The Wistar Institute joins the Philadelphia scientific community and the world at large in mourning the loss of Ruth Myrtle Patrick, Ph.D., whose pioneering work in the field of water biology raised considerable awareness about the effects of water pollution on the health of the environment.
Patrick was closely associated with the Academy of Natural Sciences of Drexel University for almost eight decades. She also taught at the University of Pennsylvania for more than 30 years. Her pioneering work in the field of limnology, the study of freshwater rivers and lakes, highlighted the risks posed by water pollution. Patrick founded the limnology department at the Academy in 1947. In 1983, it was renamed the Patrick Center for Environmental Research in her honor. She served on Wistar's Board of Trustees from 1975 through 2008 as a representative of the Academy, and she remained an emeritus member thereafter.
Her research was nationally recognized, helping to promptthe passing of the Clean Water Act in 1972. She served as a scientific advisor to Presidents Lyndon B. Johnson and Ronald Reagan, and in 1997, she received the National Medal of Science from President Bill Clinton.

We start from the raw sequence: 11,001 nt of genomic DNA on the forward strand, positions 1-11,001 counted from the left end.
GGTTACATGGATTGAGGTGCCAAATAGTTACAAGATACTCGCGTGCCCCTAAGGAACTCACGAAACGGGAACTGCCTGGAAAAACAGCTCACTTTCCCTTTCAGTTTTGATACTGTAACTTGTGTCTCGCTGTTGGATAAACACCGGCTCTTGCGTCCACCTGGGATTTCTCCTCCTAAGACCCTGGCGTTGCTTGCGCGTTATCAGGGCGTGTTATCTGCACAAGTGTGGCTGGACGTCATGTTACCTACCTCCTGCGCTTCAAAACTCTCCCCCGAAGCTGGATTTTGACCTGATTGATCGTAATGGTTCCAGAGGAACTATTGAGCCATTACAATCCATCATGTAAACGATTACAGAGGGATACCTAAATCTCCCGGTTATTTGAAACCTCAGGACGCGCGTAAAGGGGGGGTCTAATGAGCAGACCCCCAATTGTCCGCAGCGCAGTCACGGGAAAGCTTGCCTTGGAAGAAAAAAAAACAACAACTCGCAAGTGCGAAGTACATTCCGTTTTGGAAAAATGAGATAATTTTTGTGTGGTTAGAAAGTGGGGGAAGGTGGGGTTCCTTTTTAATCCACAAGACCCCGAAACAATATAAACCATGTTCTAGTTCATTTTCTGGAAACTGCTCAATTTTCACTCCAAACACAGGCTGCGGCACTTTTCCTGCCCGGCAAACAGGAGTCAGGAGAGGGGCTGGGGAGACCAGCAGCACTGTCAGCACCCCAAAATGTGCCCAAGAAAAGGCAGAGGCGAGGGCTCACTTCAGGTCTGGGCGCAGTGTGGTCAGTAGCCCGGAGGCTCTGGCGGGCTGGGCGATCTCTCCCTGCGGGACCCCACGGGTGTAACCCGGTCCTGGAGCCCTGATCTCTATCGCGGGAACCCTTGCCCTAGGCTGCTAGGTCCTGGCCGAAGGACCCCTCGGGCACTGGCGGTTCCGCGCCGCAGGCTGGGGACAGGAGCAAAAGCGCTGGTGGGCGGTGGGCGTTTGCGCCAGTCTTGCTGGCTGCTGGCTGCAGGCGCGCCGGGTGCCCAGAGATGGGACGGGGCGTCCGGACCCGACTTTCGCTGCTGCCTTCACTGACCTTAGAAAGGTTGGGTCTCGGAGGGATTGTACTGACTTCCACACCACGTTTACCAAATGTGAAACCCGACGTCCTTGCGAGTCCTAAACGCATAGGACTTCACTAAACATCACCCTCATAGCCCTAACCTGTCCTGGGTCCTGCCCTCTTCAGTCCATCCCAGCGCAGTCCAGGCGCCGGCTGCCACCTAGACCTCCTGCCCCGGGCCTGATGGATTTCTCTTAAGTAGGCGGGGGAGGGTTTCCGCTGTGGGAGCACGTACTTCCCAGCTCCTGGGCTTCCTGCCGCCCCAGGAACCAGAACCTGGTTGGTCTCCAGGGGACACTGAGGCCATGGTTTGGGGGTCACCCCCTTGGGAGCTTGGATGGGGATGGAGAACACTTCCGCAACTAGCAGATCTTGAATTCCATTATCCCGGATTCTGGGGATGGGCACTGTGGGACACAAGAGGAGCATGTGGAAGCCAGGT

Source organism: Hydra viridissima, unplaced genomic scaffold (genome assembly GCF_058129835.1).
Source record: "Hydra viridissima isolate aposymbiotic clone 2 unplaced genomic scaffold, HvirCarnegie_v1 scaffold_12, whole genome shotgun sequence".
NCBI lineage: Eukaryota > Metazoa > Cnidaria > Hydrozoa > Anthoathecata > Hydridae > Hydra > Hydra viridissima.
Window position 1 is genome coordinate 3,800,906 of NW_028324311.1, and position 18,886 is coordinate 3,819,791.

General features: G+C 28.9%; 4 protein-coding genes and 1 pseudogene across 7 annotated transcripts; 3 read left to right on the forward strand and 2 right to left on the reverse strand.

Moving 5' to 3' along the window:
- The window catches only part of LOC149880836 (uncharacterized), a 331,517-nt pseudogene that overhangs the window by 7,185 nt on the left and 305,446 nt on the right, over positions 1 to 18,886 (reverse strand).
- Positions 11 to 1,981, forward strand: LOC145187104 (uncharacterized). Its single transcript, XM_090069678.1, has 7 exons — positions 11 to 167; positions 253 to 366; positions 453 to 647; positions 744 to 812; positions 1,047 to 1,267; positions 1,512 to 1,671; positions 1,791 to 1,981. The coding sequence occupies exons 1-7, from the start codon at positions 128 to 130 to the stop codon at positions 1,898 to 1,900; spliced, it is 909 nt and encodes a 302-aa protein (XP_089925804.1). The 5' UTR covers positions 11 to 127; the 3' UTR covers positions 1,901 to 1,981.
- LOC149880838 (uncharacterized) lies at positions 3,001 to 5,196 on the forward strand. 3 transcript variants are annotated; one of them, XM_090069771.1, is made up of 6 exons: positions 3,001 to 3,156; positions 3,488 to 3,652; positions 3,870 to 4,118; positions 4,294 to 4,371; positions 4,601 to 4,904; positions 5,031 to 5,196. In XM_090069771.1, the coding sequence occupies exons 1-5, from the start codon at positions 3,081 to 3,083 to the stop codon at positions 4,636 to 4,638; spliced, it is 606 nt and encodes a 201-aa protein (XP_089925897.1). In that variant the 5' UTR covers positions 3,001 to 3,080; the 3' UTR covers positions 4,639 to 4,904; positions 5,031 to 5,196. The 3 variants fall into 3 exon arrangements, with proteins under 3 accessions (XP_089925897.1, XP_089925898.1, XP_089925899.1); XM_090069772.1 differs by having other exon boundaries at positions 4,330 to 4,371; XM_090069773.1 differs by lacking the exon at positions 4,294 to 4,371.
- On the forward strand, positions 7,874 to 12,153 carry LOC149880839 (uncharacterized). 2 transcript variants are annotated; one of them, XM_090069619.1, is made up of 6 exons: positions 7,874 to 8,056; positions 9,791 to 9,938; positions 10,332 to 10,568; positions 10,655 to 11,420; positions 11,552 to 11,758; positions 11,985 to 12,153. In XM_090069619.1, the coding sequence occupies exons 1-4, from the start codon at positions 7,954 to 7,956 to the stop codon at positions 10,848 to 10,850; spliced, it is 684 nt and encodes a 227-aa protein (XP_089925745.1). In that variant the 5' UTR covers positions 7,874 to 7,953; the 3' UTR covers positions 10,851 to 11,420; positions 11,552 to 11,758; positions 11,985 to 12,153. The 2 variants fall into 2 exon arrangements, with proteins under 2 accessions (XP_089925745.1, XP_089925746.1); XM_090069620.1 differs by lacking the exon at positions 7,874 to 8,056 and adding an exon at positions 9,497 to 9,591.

"We are deeply saddened to note the passing of Ruth Patrick, a pioneering scientist, environmental activist, and longstanding friend of The Wistar Institute," said Wistar President and Chief Executive Officer Russel E. Kaufman, M.D. "We join our friends and colleagues at the Academy of Natural Sciences in honoring her memory and in gratitude for the remarkable legacy she has left behind."
Obituaries for Dr. Patrick appeared in several publications today, including the New York Times, the Philadelphia Inquirer, and the Washington Post, all of which highlighted her many contributions to the scientific community over the years.